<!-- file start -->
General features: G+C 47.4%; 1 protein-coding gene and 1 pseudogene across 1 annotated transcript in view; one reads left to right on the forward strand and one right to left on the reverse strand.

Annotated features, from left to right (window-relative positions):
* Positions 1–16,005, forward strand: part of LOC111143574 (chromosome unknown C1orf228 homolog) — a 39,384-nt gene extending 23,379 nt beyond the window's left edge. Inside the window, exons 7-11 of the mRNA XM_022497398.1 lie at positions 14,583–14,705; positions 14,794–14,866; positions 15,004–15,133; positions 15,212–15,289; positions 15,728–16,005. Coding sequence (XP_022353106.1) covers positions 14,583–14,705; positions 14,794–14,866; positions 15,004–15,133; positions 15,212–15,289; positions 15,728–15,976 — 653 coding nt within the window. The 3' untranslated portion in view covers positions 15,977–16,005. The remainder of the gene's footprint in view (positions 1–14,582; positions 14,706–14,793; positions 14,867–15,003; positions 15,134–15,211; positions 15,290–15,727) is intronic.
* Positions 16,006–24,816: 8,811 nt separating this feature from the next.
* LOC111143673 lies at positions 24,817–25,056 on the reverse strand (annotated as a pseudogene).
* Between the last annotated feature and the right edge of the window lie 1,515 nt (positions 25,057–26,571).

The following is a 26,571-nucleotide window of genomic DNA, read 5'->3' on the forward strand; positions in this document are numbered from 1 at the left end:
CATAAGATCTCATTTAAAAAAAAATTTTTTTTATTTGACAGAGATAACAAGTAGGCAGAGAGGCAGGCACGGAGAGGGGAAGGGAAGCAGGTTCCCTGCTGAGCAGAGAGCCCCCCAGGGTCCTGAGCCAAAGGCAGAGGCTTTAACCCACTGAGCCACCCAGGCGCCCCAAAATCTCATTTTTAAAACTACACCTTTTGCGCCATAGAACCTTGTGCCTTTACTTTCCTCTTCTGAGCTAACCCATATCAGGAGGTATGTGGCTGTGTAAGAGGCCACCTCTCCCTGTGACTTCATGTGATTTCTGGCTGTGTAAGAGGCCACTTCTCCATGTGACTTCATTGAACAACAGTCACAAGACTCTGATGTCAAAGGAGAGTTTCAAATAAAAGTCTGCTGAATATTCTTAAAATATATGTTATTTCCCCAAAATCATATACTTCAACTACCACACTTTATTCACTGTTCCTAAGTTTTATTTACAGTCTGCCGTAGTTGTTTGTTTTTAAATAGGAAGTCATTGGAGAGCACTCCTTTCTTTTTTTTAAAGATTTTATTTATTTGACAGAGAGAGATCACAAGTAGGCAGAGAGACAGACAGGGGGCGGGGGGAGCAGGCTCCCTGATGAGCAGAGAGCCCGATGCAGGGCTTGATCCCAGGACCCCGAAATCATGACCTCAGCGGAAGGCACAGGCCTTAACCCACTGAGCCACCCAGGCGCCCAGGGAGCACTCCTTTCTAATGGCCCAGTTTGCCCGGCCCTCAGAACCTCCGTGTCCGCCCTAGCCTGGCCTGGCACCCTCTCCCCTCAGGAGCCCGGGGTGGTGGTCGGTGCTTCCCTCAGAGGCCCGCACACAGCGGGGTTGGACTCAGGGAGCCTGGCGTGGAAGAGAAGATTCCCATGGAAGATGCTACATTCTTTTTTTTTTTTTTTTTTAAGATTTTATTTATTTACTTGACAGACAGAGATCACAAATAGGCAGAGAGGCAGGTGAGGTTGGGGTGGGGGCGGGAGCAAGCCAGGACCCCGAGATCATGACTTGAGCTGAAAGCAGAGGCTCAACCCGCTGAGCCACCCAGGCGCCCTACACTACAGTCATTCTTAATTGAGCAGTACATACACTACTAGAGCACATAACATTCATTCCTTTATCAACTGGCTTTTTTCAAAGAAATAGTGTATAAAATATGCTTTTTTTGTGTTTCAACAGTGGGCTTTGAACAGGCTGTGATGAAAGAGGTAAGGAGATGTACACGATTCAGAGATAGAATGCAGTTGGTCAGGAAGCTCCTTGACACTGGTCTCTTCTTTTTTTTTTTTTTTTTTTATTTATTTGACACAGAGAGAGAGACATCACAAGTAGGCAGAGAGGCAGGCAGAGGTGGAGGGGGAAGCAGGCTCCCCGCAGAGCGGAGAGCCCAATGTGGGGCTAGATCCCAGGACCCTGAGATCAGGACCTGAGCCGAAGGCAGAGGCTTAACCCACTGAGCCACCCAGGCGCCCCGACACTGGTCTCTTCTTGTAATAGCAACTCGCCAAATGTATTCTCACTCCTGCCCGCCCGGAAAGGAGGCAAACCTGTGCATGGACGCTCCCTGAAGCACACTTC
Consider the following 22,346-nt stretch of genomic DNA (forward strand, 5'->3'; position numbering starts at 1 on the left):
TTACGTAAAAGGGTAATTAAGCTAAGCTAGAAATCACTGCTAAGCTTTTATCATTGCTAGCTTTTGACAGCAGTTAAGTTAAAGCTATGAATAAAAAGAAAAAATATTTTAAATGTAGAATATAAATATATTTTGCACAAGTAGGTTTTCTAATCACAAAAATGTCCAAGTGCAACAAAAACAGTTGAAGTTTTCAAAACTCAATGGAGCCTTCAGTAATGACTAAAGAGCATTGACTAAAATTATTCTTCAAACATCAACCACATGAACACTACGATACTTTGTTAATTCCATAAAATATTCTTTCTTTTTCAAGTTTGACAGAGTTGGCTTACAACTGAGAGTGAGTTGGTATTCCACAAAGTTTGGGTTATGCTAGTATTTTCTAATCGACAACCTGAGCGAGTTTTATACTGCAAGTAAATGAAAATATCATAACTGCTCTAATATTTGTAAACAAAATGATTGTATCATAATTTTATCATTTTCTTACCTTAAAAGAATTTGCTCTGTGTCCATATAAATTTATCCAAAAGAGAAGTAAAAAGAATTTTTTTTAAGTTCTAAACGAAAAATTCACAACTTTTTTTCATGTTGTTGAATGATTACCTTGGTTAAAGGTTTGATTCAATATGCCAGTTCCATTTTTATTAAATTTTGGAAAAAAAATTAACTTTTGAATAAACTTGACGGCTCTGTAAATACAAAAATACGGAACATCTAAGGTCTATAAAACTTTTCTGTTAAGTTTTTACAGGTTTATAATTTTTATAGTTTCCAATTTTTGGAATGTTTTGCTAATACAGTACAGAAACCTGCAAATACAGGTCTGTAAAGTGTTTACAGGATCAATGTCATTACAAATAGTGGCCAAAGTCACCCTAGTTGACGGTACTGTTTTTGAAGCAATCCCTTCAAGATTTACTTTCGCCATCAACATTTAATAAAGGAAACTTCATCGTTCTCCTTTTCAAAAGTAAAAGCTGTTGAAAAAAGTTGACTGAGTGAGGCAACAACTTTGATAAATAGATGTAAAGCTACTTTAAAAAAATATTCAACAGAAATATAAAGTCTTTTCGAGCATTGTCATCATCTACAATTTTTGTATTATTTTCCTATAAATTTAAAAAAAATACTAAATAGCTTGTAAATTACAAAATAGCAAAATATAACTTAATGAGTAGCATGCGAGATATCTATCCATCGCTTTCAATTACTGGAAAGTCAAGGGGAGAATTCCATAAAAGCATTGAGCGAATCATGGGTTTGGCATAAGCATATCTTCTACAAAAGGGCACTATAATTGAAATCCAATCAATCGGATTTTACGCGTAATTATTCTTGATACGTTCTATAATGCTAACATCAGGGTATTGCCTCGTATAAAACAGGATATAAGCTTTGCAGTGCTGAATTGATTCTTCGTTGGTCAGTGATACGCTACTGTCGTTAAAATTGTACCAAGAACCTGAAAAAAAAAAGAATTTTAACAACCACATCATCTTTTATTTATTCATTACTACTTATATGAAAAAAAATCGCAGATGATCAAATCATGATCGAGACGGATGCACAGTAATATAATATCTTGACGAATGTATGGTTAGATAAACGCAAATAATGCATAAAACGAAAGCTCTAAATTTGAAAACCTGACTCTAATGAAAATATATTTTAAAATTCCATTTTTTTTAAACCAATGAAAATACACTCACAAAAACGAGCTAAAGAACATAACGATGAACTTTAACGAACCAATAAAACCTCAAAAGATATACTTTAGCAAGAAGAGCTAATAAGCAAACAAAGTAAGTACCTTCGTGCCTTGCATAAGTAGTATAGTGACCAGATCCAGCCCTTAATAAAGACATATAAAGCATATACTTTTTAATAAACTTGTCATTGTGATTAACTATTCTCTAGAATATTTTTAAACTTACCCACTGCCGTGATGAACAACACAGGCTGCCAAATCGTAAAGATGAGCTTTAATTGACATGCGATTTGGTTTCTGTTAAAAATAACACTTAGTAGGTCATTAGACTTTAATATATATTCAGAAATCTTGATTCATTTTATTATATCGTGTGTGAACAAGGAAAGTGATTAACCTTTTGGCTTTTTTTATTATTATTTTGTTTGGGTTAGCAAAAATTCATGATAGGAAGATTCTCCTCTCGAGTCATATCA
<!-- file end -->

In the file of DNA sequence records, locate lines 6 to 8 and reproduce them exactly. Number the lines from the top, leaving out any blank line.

* Between the last annotated feature and the right edge of the window lie 1,515 nt (positions 25,057–26,571).

The following is a 26,571-nucleotide window of genomic DNA, read 5'->3' on the forward strand; positions in this document are numbered from 1 at the left end:
CATAAGATCTCATTTAAAAAAAAATTTTTTTTATTTGACAGAGATAACAAGTAGGCAGAGAGGCAGGCACGGAGAGGGGAAGGGAAGCAGGTTCCCTGCTGAGCAGAGAGCCCCCCAGGGTCCTGAGCCAAAGGCAGAGGCTTTAACCCACTGAGCCACCCAGGCGCCCCAAAATCTCATTTTTAAAACTACACCTTTTGCGCCATAGAACCTTGTGCCTTTACTTTCCTCTTCTGAGCTAACCCATATCAGGAGGTATGTGGCTGTGTAAGAGGCCACCTCTCCCTGTGACTTCATGTGATTTCTGGCTGTGTAAGAGGCCACTTCTCCATGTGACTTCATTGAACAACAGTCACAAGACTCTGATGTCAAAGGAGAGTTTCAAATAAAAGTCTGCTGAATATTCTTAAAATATATGTTATTTCCCCAAAATCATATACTTCAACTACCACACTTTATTCACTGTTCCTAAGTTTTATTTACAGTCTGCCGTAGTTGTTTGTTTTTAAATAGGAAGTCATTGGAGAGCACTCCTTTCTTTTTTTTAAAGATTTTATTTATTTGACAGAGAGAGATCACAAGTAGGCAGAGAGACAGACAGGGGGCGGGGGGAGCAGGCTCCCTGATGAGCAGAGAGCCCGATGCAGGGCTTGATCCCAGGACCCCGAAATCATGACCTCAGCGGAAGGCACAGGCCTTAACCCACTGAGCCACCCAGGCGCCCAGGGAGCACTCCTTTCTAATGGCCCAGTTTGCCCGGCCCTCAGAACCTCCGTGTCCGCCCTAGCCTGGCCTGGCACCCTCTCCCCTCAGGAGCCCGGGGTGGTGGTCGGTGCTTCCCTCAGAGGCCCGCACACAGCGGGGTTGGACTCAGGGAGCCTGGCGTGGAAGAGAAGATTCCCATGGAAGATGCTACATTCTTTTTTTTTTTTTTTTTTAAGATTTTATTTATTTACTTGACAGACAGAGATCACAAATAGGCAGAGAGGCAGGTGAGGTTGGGGTGGGGGCGGGAGCAAGCCAGGACCCCGAGATCATGACTTGAGCTGAAAGCAGAGGCTCAACCCGCTGAGCCACCCAGGCGCCCTACACTACAGTCATTCTTAATTGAGCAGTACATACACTACTAGAGCACATAACATTCATTCCTTTATCAACTGGCTTTTTTCAAAGAAATAGTGTATAAAATATGCTTTTTTTGTGTTTCAACAGTGGGCTTTGAACAGGCTGTGATGAAAGAGGTAAGGAGATGTACACGATTCAGAGATAGAATGCAGTTGGTCAGGAAGCTCCTTGACACTGGTCTCTTCTTTTTTTTTTTTTTTTTTTATTTATTTGACACAGAGAGAGAGACATCACAAGTAGGCAGAGAGGCAGGCAGAGGTGGAGGGGGAAGCAGGCTCCCCGCAGAGCGGAGAGCCCAATGTGGGGCTAGATCCCAGGACCCTGAGATCAGGACCTGAGCCGAAGGCAGAGGCTTAACCCACTGAGCCACCCAGGCGCCCCGACACTGGTCTCTTCTTGTAATAGCAACTCGCCAAATGTATTCTCACTCCTGCCCGCCCGGAAAGGAGGCAAACCTGTGCATGGACGCTCCCTGAAGCACACTTC